Carlton demands new merger terms with United

United News & Media is facing demands from Carlton Communications for improved terms to the proposed merger between the two, as the stipulation that United must now sell its prize ITV franchise, Meridian, make a deal seem less attractive.

LONDON (Brand Republic) - United News & Media is facing demands from Carlton Communications for improved terms to the proposed merger between the two, as the stipulation that United must now sell its prize ITV franchise, Meridian, make a deal seem less attractive.

The calls follow the regulatory go-ahead, given by the government on Friday, for a merger between Carlton and United or with rival Granada.

United is expected to argue that even without Meridian the combined assets of Carlton and United would still make it a dominant player within ITV. However, Carlton seems less convinced, making a possible merger with rival Granada seem like an increasingly likely outcome.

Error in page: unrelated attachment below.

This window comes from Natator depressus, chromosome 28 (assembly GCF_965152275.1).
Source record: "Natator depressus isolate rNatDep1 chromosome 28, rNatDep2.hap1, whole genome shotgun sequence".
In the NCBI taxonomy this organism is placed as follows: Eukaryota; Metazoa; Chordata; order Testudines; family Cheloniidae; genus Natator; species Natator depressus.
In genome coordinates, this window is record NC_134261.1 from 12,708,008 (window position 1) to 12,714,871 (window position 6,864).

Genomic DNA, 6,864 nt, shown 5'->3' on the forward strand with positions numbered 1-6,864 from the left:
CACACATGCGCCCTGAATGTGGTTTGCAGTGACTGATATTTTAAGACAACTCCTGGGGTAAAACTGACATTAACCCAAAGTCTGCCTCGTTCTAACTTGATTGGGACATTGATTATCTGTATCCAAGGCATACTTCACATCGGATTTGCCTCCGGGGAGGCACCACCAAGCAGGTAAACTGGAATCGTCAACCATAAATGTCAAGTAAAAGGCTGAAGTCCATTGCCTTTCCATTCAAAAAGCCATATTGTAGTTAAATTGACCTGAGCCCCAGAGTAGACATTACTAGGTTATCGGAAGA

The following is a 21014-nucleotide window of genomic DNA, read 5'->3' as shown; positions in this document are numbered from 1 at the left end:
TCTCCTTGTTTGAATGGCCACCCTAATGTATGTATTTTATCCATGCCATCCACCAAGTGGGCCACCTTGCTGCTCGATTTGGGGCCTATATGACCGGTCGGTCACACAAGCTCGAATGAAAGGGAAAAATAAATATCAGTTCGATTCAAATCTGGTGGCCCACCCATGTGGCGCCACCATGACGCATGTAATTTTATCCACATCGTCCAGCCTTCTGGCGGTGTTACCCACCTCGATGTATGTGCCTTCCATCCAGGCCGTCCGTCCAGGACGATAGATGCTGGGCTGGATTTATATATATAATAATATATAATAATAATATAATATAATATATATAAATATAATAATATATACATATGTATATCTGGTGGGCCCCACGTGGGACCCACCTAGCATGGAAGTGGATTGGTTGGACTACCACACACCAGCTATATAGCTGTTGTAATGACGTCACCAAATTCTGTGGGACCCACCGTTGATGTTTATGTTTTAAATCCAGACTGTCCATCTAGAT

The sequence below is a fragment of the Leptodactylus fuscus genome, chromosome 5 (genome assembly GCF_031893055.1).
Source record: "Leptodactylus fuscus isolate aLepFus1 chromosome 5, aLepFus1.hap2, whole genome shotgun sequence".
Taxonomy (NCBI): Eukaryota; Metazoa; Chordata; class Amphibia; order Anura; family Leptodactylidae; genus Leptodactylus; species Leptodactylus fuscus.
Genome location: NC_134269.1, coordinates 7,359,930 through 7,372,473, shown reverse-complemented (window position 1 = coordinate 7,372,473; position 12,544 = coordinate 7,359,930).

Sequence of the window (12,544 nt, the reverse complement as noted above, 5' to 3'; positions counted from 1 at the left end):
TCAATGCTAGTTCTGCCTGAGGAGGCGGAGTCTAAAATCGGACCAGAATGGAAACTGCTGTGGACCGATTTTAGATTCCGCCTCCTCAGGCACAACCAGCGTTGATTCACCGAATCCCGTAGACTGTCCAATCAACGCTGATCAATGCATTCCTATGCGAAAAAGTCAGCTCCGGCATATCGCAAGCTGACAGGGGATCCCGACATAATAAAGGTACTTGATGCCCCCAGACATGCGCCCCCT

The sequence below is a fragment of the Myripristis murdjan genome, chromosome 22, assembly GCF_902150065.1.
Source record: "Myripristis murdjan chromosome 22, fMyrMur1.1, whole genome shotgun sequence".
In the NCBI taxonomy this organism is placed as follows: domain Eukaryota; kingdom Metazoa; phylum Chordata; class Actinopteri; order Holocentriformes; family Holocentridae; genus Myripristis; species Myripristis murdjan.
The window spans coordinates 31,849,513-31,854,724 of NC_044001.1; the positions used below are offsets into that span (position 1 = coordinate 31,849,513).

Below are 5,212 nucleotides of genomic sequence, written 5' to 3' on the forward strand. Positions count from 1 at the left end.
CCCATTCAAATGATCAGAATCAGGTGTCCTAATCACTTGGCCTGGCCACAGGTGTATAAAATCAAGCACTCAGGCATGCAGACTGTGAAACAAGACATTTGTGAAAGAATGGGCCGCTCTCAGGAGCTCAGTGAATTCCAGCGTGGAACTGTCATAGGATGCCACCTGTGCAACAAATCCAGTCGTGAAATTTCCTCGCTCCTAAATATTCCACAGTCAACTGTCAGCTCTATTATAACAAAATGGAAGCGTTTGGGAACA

Granada has been cleared to bid for either company and if it does not bid for one of the two it is expected to demand that United sell it two of its ITV franchises or be subject to a £5.5bn hostile takeover.

The companies have three weeks in which to reach a decision on the future of the network.



Subscribe to Campaign from just £57 per quarter

Includes the weekly magazine and quarterly Campaign IQ, plus unrestricted online access.

SUBSCRIBE

Looking for a new job?

Get the latest creative jobs in advertising, media, marketing and digital delivered directly to your inbox each day.

Create an Alert Now
Sainsbury's moves £60m ad account to Wieden & Kennedy
Share

1 Sainsbury's moves £60m ad account to Wieden & Kennedy

Sainsbury's has moved its £60m advertising account into Wieden & Kennedy, ending its 35-year-relationship with Abbott Mead Vickers BBDO.

The top 10 brands favoured by Remainers and Brexiters
Shares0
Share

1 The top 10 brands favoured by Remainers and Brexiters

Marketers can learn about our divided nation by examining the brands that appeal across the voting referendum voting split, says Emily James, chief strategy officer at Rainey Kelly Campbell Roalfe/Y&R.

Just published